Daily entries from the 17th century London diary
New Bridewell was a prison built c. 1617 next to Clerkenwell Bridewell, which was a prison located in Clerkenwell http://www.pepysdiary.com/encyclopedia/3395/ named 'Bridewell' after the Bridewell Palace, which during the 16th century had become one of the City of London's most important prisons. http://en.wikipedia.org/wiki/Clerkenwell_Bridewell
From The Book of Days (1869)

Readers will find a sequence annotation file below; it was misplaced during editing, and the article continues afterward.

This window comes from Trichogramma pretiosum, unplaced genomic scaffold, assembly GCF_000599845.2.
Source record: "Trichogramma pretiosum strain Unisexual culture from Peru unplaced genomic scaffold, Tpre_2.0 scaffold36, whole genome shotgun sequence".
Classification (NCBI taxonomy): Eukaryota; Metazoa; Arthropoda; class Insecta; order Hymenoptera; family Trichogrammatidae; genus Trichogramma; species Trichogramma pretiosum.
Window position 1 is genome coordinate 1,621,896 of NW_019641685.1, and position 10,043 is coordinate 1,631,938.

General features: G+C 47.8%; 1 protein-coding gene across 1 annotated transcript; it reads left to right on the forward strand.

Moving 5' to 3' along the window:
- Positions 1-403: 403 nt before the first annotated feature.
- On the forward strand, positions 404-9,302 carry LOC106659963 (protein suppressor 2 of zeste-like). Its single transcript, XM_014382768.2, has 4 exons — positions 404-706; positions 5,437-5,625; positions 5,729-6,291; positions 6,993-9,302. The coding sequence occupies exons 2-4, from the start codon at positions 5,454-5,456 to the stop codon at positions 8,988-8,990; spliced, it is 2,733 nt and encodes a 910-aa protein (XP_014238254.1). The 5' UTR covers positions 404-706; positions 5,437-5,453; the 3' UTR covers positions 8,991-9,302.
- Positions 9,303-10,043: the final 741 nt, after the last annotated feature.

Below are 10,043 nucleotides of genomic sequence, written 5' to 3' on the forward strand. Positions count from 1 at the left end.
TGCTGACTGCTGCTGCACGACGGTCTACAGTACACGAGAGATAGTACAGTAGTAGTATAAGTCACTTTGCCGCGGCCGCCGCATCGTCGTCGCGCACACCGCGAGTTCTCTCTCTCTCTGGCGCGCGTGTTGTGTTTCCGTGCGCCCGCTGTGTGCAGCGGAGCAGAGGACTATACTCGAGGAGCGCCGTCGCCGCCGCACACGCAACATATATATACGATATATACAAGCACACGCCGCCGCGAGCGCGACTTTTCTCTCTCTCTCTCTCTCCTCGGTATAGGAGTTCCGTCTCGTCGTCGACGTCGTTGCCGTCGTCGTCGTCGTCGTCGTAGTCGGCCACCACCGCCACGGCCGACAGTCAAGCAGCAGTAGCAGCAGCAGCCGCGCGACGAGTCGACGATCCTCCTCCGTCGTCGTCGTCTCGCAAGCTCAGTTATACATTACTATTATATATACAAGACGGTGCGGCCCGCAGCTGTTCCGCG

Adjoining to St. Bride's Churchyard, Fleet-street, is an ancient well dedicated to the saint, and commonly called Bride's Well. A palace erected near by took the name of Bridewell. This being given by Edward VI to the city of London as a workhouse for the poor and a house of correction, the name became associated in the popular mind with houses having the same purpose in view. Hence it has arisen that the pure and innocent Bridget--the first of Irish nuns--is now inextricably connected in our ordinary national parlance with a class of beings of the most opposite description.
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